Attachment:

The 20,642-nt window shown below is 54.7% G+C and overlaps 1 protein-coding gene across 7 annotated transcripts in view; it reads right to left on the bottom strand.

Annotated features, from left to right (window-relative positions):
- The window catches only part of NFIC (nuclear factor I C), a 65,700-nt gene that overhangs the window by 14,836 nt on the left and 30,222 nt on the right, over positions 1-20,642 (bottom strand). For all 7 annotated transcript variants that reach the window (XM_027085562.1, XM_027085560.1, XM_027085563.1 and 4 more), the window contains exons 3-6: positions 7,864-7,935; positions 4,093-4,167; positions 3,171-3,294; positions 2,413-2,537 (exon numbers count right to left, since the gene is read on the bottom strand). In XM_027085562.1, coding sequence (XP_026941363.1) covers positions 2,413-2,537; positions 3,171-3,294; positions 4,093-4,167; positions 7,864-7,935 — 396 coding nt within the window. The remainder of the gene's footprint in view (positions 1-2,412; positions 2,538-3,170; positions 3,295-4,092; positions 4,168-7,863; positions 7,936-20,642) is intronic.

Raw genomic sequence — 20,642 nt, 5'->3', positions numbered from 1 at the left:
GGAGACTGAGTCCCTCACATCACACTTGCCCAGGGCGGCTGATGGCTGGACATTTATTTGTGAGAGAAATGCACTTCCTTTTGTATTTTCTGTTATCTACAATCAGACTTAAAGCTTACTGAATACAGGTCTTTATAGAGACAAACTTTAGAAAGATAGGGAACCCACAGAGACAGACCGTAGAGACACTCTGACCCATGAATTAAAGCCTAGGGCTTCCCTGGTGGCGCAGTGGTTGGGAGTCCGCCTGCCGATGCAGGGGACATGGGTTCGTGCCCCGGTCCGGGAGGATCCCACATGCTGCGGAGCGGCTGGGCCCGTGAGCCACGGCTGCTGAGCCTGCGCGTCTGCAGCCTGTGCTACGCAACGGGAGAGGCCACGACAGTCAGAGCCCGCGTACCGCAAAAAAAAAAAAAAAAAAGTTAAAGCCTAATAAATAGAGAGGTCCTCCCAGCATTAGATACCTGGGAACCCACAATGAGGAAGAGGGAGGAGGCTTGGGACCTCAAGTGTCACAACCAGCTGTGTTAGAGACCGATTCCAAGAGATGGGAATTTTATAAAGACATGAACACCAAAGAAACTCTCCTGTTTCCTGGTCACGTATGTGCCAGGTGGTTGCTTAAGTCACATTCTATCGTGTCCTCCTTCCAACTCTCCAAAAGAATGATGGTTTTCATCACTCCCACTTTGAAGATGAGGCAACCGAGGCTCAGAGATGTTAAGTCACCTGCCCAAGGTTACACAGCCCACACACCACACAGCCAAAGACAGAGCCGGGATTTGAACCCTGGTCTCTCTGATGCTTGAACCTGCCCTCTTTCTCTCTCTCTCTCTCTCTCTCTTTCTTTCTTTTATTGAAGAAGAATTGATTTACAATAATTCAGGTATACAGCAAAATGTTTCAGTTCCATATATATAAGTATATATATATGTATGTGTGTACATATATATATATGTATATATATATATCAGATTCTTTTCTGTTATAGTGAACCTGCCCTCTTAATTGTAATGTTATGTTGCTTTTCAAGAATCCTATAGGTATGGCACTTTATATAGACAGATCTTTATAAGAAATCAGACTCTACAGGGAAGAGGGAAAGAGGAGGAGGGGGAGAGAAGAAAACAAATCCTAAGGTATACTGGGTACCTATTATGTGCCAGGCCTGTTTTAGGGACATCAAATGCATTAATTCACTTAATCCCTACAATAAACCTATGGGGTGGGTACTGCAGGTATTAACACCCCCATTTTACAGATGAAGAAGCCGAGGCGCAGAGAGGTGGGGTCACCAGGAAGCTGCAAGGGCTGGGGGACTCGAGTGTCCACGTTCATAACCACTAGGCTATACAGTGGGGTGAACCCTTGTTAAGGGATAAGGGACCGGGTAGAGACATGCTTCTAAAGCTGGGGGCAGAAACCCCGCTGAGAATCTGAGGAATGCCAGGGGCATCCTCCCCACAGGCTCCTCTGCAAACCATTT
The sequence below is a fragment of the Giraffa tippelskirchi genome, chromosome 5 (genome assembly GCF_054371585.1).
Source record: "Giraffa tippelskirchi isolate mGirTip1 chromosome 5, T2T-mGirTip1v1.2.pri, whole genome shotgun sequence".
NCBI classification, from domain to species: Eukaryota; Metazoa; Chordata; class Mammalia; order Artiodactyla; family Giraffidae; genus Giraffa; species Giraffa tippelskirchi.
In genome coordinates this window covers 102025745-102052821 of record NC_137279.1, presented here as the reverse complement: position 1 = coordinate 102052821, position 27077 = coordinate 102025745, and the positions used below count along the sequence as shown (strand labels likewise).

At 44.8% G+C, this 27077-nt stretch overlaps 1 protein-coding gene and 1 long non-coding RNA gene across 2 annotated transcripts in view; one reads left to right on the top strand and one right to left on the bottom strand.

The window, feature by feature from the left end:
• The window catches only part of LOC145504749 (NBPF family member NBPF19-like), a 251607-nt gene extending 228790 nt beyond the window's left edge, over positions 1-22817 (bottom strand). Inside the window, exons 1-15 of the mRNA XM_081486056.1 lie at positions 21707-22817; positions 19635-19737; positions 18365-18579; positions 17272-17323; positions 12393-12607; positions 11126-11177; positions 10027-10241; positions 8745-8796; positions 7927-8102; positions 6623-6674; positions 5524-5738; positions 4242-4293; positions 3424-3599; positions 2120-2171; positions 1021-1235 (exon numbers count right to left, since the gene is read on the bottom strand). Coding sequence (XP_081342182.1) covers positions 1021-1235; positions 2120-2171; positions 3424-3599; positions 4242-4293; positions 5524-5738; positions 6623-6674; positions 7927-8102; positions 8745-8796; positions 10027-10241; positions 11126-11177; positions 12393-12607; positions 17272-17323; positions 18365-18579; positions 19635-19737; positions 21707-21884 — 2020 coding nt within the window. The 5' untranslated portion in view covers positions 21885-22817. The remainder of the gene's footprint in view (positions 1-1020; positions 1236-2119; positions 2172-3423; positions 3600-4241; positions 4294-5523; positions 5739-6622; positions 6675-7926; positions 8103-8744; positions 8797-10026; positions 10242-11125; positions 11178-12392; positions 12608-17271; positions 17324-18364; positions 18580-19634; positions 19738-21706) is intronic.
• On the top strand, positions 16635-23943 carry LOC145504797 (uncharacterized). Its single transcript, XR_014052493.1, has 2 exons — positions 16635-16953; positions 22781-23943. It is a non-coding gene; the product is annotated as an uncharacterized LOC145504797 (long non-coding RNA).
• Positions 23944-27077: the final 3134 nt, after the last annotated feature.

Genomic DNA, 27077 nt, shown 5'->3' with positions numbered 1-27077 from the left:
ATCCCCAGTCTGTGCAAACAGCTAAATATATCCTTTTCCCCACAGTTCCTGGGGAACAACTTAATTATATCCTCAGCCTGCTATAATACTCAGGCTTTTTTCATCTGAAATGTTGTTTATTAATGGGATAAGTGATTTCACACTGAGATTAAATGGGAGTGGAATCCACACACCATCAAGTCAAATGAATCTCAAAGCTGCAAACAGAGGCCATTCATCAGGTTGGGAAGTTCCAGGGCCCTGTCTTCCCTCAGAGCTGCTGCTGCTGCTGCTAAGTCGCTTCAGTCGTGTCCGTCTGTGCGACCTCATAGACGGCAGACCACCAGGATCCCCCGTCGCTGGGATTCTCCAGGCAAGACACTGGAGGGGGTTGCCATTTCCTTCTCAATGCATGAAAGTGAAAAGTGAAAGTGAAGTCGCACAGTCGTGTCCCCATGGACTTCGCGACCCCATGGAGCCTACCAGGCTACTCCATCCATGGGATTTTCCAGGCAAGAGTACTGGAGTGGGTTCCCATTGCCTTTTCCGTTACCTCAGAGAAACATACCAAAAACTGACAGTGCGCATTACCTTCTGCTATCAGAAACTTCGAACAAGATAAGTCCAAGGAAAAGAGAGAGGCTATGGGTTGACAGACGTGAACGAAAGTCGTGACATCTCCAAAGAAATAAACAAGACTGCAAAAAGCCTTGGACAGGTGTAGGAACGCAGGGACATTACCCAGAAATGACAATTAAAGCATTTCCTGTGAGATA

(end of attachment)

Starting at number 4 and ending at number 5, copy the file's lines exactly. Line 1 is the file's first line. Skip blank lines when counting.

Raw genomic sequence — 20,642 nt, 5'->3', positions numbered from 1 at the left:
GGAGACTGAGTCCCTCACATCACACTTGCCCAGGGCGGCTGATGGCTGGACATTTATTTGTGAGAGAAATGCACTTCCTTTTGTATTTTCTGTTATCTACAATCAGACTTAAAGCTTACTGAATACAGGTCTTTATAGAGACAAACTTTAGAAAGATAGGGAACCCACAGAGACAGACCGTAGAGACACTCTGACCCATGAATTAAAGCCTAGGGCTTCCCTGGTGGCGCAGTGGTTGGGAGTCCGCCTGCCGATGCAGGGGACATGGGTTCGTGCCCCGGTCCGGGAGGATCCCACATGCTGCGGAGCGGCTGGGCCCGTGAGCCACGGCTGCTGAGCCTGCGCGTCTGCAGCCTGTGCTACGCAACGGGAGAGGCCACGACAGTCAGAGCCCGCGTACCGCAAAAAAAAAAAAAAAAAAGTTAAAGCCTAATAAATAGAGAGGTCCTCCCAGCATTAGATACCTGGGAACCCACAATGAGGAAGAGGGAGGAGGCTTGGGACCTCAAGTGTCACAACCAGCTGTGTTAGAGACCGATTCCAAGAGATGGGAATTTTATAAAGACATGAACACCAAAGAAACTCTCCTGTTTCCTGGTCACGTATGTGCCAGGTGGTTGCTTAAGTCACATTCTATCGTGTCCTCCTTCCAACTCTCCAAAAGAATGATGGTTTTCATCACTCCCACTTTGAAGATGAGGCAACCGAGGCTCAGAGATGTTAAGTCACCTGCCCAAGGTTACACAGCCCACACACCACACAGCCAAAGACAGAGCCGGGATTTGAACCCTGGTCTCTCTGATGCTTGAACCTGCCCTCTTTCTCTCTCTCTCTCTCTCTCTCTTTCTTTCTTTTATTGAAGAAGAATTGATTTACAATAATTCAGGTATACAGCAAAATGTTTCAGTTCCATATATATAAGTATATATATATGTATGTGTGTACATATATATATATGTATATATATATATCAGATTCTTTTCTGTTATAGTGAACCTGCCCTCTTAATTGTAATGTTATGTTGCTTTTCAAGAATCCTATAGGTATGGCACTTTATATAGACAGATCTTTATAAGAAATCAGACTCTACAGGGAAGAGGGAAAGAGGAGGAGGGGGAGAGAAGAAAACAAATCCTAAGGTATACTGGGTACCTATTATGTGCCAGGCCTGTTTTAGGGACATCAAATGCATTAATTCACTTAATCCCTACAATAAACCTATGGGGTGGGTACTGCAGGTATTAACACCCCCATTTTACAGATGAAGAAGCCGAGGCGCAGAGAGGTGGGGTCACCAGGAAGCTGCAAGGGCTGGGGGACTCGAGTGTCCACGTTCATAACCACTAGGCTATACAGTGGGGTGAACCCTTGTTAAGGGATAAGGGACCGGGTAGAGACATGCTTCTAAAGCTGGGGGCAGAAACCCCGCTGAGAATCTGAGGAATGCCAGGGGCATCCTCCCCACAGGCTCCTCTGCAAACCATTT